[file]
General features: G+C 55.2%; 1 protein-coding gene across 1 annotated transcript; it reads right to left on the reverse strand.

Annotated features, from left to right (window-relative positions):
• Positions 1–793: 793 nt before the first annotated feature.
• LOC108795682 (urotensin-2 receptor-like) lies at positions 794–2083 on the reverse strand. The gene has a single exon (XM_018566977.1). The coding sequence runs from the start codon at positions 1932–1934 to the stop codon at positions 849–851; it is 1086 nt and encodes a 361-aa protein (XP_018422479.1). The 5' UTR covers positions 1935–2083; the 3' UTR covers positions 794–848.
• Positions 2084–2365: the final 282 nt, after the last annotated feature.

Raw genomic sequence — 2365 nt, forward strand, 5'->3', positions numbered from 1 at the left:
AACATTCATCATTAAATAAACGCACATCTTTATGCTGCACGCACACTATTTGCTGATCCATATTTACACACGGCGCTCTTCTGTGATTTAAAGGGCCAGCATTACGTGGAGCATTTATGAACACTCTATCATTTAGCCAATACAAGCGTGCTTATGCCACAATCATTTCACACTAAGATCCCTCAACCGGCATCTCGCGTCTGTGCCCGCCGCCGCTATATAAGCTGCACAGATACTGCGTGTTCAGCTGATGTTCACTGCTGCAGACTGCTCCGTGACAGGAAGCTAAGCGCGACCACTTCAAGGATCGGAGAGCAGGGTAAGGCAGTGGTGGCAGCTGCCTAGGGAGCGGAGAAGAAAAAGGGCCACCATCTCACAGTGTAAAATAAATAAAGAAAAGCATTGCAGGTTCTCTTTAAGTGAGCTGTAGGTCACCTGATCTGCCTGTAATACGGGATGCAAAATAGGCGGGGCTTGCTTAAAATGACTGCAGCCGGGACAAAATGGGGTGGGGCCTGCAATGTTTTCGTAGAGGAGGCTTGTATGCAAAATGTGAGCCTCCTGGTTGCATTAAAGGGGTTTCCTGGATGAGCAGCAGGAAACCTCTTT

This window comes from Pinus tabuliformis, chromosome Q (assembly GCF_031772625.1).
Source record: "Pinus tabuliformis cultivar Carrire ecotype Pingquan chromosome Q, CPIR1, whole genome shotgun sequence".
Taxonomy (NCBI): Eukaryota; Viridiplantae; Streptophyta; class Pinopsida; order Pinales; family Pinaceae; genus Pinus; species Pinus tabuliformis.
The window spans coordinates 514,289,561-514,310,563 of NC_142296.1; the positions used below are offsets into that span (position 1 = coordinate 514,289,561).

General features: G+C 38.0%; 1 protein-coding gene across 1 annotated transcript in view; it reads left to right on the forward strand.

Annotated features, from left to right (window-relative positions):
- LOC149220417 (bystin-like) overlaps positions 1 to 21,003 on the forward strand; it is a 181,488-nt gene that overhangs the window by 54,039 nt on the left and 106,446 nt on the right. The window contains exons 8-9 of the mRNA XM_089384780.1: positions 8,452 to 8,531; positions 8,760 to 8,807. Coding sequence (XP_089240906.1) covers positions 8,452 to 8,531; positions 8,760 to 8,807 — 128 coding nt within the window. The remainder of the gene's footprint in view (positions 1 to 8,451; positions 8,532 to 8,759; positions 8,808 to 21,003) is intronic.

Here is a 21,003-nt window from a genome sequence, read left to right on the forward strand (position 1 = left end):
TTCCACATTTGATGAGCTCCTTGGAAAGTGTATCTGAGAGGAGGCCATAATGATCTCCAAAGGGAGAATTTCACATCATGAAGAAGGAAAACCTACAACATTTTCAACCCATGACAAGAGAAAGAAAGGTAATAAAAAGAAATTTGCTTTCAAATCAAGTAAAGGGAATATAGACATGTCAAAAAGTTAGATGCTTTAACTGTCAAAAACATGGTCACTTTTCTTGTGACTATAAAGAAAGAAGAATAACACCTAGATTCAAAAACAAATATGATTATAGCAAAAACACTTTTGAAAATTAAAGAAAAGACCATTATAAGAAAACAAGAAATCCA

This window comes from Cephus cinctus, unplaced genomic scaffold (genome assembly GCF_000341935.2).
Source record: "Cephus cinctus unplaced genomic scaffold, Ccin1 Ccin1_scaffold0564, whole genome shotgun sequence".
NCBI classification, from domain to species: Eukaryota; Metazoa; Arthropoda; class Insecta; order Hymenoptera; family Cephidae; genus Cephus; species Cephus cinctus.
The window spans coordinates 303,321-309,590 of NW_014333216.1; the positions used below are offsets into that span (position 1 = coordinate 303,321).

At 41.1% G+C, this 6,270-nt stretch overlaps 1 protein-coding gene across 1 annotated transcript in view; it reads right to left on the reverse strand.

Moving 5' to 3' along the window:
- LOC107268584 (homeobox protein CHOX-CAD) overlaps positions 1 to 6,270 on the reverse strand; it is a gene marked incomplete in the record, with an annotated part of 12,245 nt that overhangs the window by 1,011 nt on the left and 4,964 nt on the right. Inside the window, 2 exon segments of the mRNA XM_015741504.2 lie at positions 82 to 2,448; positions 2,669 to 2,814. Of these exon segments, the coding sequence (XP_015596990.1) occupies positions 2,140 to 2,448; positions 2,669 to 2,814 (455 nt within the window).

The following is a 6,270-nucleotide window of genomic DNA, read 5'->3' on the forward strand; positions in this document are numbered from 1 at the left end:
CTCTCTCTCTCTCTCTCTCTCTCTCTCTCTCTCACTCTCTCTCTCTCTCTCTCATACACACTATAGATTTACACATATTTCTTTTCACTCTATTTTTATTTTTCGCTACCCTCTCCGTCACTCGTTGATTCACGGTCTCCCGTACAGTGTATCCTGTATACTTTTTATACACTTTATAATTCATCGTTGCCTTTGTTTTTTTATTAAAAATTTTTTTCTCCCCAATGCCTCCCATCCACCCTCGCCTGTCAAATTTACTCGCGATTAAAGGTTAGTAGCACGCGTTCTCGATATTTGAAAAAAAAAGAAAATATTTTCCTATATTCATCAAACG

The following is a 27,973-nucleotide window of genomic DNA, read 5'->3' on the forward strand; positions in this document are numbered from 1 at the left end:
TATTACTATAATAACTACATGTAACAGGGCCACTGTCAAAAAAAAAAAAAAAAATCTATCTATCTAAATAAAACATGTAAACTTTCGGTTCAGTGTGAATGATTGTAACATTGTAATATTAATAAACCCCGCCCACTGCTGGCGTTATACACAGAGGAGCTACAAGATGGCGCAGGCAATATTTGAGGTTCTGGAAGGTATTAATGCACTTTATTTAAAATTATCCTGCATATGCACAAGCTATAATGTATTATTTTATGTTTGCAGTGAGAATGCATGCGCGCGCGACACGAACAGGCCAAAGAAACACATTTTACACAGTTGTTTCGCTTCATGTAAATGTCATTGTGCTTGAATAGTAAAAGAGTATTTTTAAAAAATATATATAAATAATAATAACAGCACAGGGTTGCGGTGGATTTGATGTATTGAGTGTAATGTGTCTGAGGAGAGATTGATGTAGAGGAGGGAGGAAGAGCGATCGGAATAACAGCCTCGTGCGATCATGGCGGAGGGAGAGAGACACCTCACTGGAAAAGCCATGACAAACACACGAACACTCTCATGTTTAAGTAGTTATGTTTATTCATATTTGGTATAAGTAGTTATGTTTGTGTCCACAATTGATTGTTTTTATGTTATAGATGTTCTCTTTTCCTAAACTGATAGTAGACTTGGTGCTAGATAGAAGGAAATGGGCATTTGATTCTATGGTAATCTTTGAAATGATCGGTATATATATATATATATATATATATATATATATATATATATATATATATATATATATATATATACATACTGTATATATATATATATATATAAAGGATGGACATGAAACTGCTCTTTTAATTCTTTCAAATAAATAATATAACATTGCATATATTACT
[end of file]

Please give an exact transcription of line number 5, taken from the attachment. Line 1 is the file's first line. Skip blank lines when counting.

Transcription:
• Positions 2084–2365: the final 282 nt, after the last annotated feature.